Because experimental research in teaching and learning is a difficult undertaking (especially in actual classrooms rather than the laboratory), we lack evidence-based guidance for some aspects of our teaching. Where evidence does exist though, I strive to incorporate it into my practice. So what happens when I realize that my evidence-based practice is based on (apparently) fabricated data? First, I take a moment to appreciate the irony that the alleged fabrication was in a study of honesty.Continue reading
How will the successes and failures of your online pivot change the way you teach?
The year 2020 was awful for so many in academe, so I refuse to talk about the “silver linings” of Covid-19. That framing insults those who have struggled or lost loved ones. As educators, however, many of us have learned some valuable lessons from our foray into online teaching, and I hope that when things return to “normal” — summer 2021 at the earliest at my institution — we will apply those lessons to our in-person classrooms. Personally, I plan to continue recording and posting all of my lectures.
In my field of ecology, large-scale, controlled experiments are often infeasible, so we sometimes rely on “natural experiments” — that is, the occurrence of certain events, like wildfires, that allow us to study their effects observationally. My natural experiment with recording my lectures actually began just before the pandemic but turned out to be very helpful afterward in shifting my courses to a virtual classroom.Continue reading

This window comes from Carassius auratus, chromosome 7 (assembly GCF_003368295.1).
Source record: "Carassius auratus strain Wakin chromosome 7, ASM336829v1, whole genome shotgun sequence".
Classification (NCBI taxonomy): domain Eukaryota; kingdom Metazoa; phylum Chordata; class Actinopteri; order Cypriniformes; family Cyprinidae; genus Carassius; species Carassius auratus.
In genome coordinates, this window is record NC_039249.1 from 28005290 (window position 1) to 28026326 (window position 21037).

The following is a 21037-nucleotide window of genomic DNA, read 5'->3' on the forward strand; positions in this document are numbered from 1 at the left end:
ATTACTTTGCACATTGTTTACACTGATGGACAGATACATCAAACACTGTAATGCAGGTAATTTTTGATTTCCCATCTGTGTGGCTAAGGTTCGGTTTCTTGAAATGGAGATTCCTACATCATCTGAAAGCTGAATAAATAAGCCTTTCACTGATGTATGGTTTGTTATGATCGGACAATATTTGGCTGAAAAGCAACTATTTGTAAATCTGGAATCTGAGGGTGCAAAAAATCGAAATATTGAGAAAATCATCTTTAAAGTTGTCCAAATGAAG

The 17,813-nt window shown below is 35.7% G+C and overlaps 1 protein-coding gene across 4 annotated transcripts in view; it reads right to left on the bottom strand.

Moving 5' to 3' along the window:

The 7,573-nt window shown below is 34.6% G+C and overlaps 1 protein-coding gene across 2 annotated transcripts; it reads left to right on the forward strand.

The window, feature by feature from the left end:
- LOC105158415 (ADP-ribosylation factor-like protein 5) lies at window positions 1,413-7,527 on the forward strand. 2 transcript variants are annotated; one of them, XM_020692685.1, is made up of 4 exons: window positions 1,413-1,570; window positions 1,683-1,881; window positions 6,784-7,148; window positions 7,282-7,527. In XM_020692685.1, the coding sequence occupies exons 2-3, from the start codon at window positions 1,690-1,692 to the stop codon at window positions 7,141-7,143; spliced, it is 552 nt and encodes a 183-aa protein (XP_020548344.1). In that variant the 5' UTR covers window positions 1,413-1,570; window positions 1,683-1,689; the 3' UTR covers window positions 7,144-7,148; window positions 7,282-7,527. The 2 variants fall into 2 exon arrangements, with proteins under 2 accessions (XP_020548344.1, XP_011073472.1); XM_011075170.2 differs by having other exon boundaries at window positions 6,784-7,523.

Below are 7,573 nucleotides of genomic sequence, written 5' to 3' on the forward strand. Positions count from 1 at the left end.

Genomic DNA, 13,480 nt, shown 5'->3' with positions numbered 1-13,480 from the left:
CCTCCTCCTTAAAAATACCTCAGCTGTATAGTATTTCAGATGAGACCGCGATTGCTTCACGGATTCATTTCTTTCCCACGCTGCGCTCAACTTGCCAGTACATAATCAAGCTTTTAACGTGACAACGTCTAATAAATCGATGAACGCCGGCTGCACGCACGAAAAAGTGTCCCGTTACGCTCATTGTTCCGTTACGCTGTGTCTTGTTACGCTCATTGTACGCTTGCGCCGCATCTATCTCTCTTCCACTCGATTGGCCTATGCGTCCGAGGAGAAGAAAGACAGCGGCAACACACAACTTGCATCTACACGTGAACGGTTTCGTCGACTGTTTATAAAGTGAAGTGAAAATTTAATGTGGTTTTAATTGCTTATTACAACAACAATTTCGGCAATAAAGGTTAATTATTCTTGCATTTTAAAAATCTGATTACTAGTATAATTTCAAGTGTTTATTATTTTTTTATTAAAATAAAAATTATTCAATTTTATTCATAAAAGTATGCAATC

Many students feel they should be paying reduced tuition this fall if they aren’t getting the normal face-to-face university experience. I fully appreciate their perspective, and I do believe they are missing out by not being here in person. That said, many students don’t realize the tremendous time, money, and other resources we are expending to produce the best online learning experience that we can.
Creating an online field course is clearly a quixotic endeavor. If I had 6 months or a year to work on this full-time, I could create a really spectacular online field course (though still not as good as the real thing of course). Instead, I realistically have 6 weeks where I can work half-time on this. I’m in triage mode, as I imagine most educators are.
You’ve probably already seen 27,000 posts about teaching synchronously vs. asynchronously, so I’ll contribute post 27,001!
Though I already make heavy use of our online learning management system (currently Canvas at UBC), prior to the COVID-pivot, I’d never taught an online course, and I hadn’t even considered the terms synchronous and asynchronous in a teaching context. In this post, I’m not going to discuss the details or advantages of each approach, as others have already done that quite well (see this solid, concise breakdown from the University of Waterloo). Rather, I’m going to reflect on my own experience.
I teach a field course that I absolutely love. Last fall, I was approached about trying to replicate part of this course in an online format. I thought that was a horrible idea. I said that moving a field course online negates absolutely all of the strengths of field instruction.
Eight months later, here we are. Given [waves hand around] all this, I have to answer the question: Can you move a field course online and teach it to students 8,000 km away?
I think the short answer is still no, but I’m going to give it my best shot anyway.